DESPITE incessant commercials and 24/7 seasonal-music radio programming, not everyone buys into the December Holiday Industrial Complex. More of your family, friends and neighbors than you might expect find this time of year annoying, if not insufferable - or downright depressing. And this weekend, there's a show just for them.
Tonight and Saturday, the Rrazz Room, in New Hope, is presenting "Oy Vey In A Manger." It's a musical comedy by the self-styled "dragapella" troupe, the Kinsey Sicks, and it is definitely not intended to create warm-and-fuzzy holiday feelings.
"'Oy Vey in A Manger' is the antidote to forced holiday good cheer," explained Benjamin Schatz - the piece's lead author, as well as a member of its four-person cast - during a recent phone call.
"There's a certain kind of expectation about the holidays which does not work for so many people: The 'Christmas must be perfect' mentality. That's not what most people experience, and this show makes fun of that. It's a relief. People love it."
As its title suggests, "Oy Vey In A Manger" is a jaundiced look at the Nativity marinated in a heaping helping of Jewish humor and references.
The setting is the modest shelter where, the Gospels tell us, Jesus Christ was born. But in this show, there are present four individuals never mentioned in the more familiar version of the story: Rachel, Winnie, Trixie and Trampolina, who, we're told, actually call the manger home.
"We were there before [Joseph and Mary arrived] - it was a bargain, it was a regular 'Bethlehem steal,' ragged Schatz, a man obviously brave (or shameless) enough to make such a wonderfully horrible pun. "We were there when the Baby Jesus was . . . born. We have a rich and memorable story about that event."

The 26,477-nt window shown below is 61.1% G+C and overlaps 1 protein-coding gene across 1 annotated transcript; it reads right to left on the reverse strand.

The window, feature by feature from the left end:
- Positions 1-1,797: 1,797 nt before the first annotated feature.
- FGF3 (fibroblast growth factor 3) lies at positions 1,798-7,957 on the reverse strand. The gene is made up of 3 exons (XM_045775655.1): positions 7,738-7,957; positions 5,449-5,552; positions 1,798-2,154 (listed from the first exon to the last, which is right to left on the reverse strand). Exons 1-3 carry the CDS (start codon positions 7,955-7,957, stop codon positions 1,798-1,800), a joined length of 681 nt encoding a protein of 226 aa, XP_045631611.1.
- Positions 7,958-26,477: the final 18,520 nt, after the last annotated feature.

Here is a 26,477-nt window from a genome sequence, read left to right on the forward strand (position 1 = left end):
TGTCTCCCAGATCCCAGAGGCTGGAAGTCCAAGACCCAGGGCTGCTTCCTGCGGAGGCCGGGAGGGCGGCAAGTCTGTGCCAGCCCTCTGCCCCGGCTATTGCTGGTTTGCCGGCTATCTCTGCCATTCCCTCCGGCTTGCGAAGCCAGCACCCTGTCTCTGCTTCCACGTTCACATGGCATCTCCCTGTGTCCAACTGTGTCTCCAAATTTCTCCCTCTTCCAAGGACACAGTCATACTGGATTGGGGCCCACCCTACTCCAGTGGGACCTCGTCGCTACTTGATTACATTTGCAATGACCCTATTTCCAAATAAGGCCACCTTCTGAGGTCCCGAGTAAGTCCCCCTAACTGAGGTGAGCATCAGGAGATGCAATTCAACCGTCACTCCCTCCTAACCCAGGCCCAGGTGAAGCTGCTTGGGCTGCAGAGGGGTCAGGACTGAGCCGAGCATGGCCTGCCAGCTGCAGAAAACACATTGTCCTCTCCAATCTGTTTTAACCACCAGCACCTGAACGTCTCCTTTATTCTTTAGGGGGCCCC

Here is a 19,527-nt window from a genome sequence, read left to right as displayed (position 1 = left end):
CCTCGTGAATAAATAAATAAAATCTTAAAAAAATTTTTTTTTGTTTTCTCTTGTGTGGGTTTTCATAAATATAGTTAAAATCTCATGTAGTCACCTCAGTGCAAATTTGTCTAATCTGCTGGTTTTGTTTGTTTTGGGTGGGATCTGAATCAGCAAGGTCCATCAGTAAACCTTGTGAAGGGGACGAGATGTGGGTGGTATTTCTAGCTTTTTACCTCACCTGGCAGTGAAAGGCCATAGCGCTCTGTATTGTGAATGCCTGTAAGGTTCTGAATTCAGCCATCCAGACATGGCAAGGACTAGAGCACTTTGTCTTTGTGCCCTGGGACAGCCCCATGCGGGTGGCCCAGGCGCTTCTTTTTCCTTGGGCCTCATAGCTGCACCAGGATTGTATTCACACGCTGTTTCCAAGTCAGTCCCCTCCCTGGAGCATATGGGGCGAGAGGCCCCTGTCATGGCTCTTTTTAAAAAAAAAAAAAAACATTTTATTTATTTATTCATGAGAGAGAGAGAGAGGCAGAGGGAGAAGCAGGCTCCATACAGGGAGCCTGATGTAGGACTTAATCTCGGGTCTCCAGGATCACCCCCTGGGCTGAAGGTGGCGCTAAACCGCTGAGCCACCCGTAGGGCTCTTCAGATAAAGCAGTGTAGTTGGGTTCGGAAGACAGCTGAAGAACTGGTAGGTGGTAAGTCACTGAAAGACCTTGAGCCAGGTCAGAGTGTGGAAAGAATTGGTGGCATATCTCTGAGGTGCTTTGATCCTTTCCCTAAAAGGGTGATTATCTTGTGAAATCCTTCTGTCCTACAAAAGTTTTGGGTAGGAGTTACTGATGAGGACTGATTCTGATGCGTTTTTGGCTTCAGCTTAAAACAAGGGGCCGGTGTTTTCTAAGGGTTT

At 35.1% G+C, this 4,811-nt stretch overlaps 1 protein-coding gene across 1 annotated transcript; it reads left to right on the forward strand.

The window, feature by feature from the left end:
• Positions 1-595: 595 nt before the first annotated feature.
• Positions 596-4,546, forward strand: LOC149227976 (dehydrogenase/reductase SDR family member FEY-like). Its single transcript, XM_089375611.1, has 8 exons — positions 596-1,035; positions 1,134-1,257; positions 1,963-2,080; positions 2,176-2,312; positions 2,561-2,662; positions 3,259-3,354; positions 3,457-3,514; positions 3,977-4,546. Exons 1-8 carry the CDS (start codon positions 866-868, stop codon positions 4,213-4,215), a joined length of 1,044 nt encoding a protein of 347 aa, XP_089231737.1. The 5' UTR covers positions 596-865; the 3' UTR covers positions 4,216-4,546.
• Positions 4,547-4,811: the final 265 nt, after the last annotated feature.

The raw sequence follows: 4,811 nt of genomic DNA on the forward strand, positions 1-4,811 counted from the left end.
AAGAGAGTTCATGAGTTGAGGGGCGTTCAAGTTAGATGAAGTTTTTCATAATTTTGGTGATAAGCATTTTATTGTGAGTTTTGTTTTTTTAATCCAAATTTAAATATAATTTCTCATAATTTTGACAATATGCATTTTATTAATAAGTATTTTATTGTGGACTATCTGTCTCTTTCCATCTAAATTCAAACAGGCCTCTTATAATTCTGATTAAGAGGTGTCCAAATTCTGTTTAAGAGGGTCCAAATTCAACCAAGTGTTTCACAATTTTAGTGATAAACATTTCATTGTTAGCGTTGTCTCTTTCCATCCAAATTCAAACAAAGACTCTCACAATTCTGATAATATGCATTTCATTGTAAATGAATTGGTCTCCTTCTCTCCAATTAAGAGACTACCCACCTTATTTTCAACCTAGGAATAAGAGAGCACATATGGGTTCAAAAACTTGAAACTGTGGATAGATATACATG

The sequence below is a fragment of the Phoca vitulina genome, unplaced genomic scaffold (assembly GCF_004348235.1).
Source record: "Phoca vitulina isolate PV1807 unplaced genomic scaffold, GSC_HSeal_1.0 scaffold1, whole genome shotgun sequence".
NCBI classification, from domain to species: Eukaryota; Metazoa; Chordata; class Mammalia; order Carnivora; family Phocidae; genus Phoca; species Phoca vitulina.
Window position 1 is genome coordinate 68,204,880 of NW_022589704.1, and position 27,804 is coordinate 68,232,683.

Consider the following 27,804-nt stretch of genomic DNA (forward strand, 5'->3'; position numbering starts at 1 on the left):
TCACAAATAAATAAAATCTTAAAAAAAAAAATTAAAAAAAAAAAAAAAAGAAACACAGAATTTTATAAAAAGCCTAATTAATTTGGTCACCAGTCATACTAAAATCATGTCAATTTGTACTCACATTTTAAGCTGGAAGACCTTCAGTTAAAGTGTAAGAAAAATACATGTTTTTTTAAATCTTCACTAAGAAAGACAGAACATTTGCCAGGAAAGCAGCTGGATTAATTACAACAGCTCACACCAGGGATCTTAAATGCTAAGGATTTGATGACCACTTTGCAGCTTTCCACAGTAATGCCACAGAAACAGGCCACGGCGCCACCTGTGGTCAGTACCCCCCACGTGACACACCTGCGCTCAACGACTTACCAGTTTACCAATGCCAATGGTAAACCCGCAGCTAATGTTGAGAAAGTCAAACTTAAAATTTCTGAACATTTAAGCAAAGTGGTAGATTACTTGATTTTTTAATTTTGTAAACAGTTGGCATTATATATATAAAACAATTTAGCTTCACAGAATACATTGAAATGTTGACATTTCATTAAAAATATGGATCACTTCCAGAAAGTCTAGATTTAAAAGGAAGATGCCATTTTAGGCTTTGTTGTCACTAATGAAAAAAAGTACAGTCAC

But doesn't that offend those who believe in the more traditional tale? "Some things have been misinterpreted," said Schatz, still in put-on mode. "But we deal in facts. We were there. We were witnesses."
Schatz, who is Jewish, acknowledged that his program is not for everyone, and admitted that even those who aren't offended by its basic premise may still occasionally experience a cringe-worthy moment or two. Not that he's concerned or contrite.
"We're not afraid to take risks," he offered. "People who are looking for something safe and conventional have a multitude of boring choices they can look at. Most people feel uncomfortable at some moment in the show - and that's OK. That's a good thing. Not everything has to be safe. And people like to be scandalized.
"Even if there's some moments in the show where somebody says, 'Ooh, did they really go there?' they stick around because it's an unpredictable ride, and they want to see where we're going to take them next."
Besides, he added, "The characters are lovable, the music is beautiful and the humor is just all wrong in a way that's just right."
Whether the music is "beautiful," is a subjective call, but it's certainly familiar. You can easily guess to what tunes such ditties as "God Bless Ye Femmy Lesbians," "Satan Baby" and "I'm Dreaming of a Betty White Christmas" are sung. But according to Schatz, the score is not comprised of total rewrites a la Weird Al Yankovic.
"What we managed to do is change the fewest lyrics possible to twist the songs as much as possible," he said. "We do carefully crafted parodies. That's what people love. People say, 'Oh my God, I will never be able to here "O Come All Ye Faithful" in the same way again.' "
And why is that?
"I am not going to reveal that in a family newspaper," he insisted.
So, if you're going to see "Oy Vey In A Manger," consider yourself warned: "Elf" this ain't. And for those who go and are put off by the show's irreverence, you'd do well to heed Schatz's words:
"My response to people who have trouble with the show," he said, "is 'No refunds!' "
A holiday tradition continues
If you are looking for something a little more traditional and family-friendly, be advised that "A Christmas Carol" tonight opens its traditional run at Princeton University's McCarter Theatre.
This is a faithful rendition of Charles Dickens' iconic tale of Ebenezer Scrooge and the Christmas Eve he spends in the company of three wraiths whose efforts result in his spiritual transformation from hateful curmudgeon to good-hearted soul.